Real estate agents, lawyers, bankers and mortgage brokers – or at least new offices for them – have once again been declared persona non grata from the ground-level storefronts in Crested Butte’s main tourist-friendly shopping district along Elk Avenue. Following the lead of Vail and several other ski towns, Crested Butte last year banned the offices. That initial ban was opposed, but this new ban grandfathers in offices at existing locations.While Crested Butte’s real-estate economy has done back-flips during the last several years, its retail economy has snoozed. The Crested Butte News reports that town and business officials also plan to hold a farmers market and special evening activities in the hopes of restoring vitality – and competing with new businesses planned at the nearby town of Mount Crested Butte, located two miles away at the base of the ski mountain.”This is about the character of the town,” said councilman Skip Berkshire. “If there were two or three of the real estate stores scattered on Elk, we wouldn’t be having this discussion.”Another council member, Margo Levy, said that the move helps “set the table” for the 600,000 annual skier days anticipated by a possible expansion of the ski area. The ski area is currently doing 300,000 to 400,000 skiers per year.

Confusion reigns about whether motorized uses are allowed on several trails on U.S. Forest Service land west of Rico.The Rico Bugle explains that three trails – Bear Creek, Ryman Creek and the Calico Trail from Cayton to Priest Gulch – are identified on maps as open to motorized vehicles.However, the San Juan National Forest listed the trails in 1992 as open only to semi-primitive, non-motorized use. That use allows bicycles, horses and foot traffic, but not motorized dirt bikes or Jeeps.The Forest Service can provide no evidence of doing the environmental analysis required by federal law to allow motorized use.Steve Beverlin, manger of the Dolores District Field Office, said it was not clear why various maps issued for the public lands have been inconsistent, but that a travel management plan revision now under way will address the matter.Mike Curran, a board member of the Rico Alpine Society, which publicized the inconsistencies, wants the trail use returned to non-motorized while the new plan is being prepared. Many motorized users already think their rights are being taken away, he said. “But what if the rights they think they have never legally existed in the first place?” he asked.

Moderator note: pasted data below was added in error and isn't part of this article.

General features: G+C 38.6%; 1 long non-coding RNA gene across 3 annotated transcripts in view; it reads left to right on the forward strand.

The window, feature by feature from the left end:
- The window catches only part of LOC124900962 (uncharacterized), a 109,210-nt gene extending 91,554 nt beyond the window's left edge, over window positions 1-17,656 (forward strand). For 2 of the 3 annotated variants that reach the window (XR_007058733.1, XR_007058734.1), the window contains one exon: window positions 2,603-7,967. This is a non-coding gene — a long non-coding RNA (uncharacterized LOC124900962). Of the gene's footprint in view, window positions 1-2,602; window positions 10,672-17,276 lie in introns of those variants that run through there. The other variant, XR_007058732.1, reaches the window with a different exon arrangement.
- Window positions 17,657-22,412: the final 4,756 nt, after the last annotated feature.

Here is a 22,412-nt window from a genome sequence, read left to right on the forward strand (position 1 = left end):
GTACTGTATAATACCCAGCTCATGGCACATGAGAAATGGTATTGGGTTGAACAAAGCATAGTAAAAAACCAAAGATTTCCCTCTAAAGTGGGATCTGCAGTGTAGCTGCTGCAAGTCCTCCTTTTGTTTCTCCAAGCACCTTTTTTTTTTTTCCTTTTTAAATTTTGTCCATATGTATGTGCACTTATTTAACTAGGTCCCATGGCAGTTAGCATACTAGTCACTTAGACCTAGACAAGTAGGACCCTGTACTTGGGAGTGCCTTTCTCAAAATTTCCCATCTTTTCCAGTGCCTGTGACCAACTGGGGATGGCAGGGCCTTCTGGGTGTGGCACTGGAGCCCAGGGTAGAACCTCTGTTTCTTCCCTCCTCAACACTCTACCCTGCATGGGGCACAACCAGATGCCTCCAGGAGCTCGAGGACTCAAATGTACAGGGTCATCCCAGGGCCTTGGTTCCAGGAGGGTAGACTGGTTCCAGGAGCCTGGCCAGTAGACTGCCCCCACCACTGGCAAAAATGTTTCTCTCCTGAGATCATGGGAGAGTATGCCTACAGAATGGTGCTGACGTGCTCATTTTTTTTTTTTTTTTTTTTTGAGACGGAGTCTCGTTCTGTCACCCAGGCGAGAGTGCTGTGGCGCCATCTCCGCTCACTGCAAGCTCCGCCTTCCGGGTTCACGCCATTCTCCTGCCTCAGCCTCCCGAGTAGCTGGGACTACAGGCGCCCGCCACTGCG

Oh what a tangled web the Idaho Mountain Express reports in a matter of rundown housing in Ketchum. If only by association, the web in this case reaches the graft-tainted Bush administration.The story begins with the importing of Thai marijuana in the 1970s by two local men, who also bought 14 housing units in a project called Bavarian Village. After the handcuffs fell on their wrists several years ago, the U.S. Attorney General attempted to sell the condominiums. The Attorney General’s office usually splits the proceeds from ill-gotten drug deals with local law-enforcement agencies.An auction was held in adjoining Sun Valley. The minimum bid set by the U.S. attorney was $3.4 million, which estimated the potential value at $14 million. The only bid was $2.3 million from a local affordable-housing organization, which was to have been aided by the local public housing authority.The U.S. attorney accuses both Ketchum and Sun Valley of informing prospective rival bidders that they would have a hard time getting a development plan through Ketchum’s planning process.”Baloney,” said Sun Valley Mayor Jon Thorson.”It’s simply not true, period,” added Ketchum Mayor Randy Hall. Hall also says the minimum bid price was unrealistic, given how dilapidated the condos are.Ketchum has now hired a former congressman, George Nethercutt Jr., who is being given $25,000 and unlimited airline travel, if approved in advance. His job? Knock on the right doors in Washington to find a federal grant to buy the condominiums for local affordable housing. The hope is that he can take this case to Attorney General Alberto Gonzales, who has been having his share of problems. But the company Nethercutt has been keeping hasn’t exactly embellished his reputation. The Express notes that Nethercutt was a partner with Steven Griles.Griles was the No. 2 man in the Department of Interior from 2001 to 2005. As such, he was the point man for President Bush’s plans for federal leases on gas, oil and coal deposits beneath public lands. He has now been sentenced to 10 months in prison for influence peddling. Seems he was getting $285,000 from former clients while arranging meetings between these former clients and partners with other officials in interior. Another partner was Andrew Lundquist, who led Vice President Dick Cheney’s energy task force in 2001. The task force met in secret and then called for increases in gas and oil drilling on public lands.Allen Best compiles Mountain Town News. He can be reached at allen.best@comcast.net.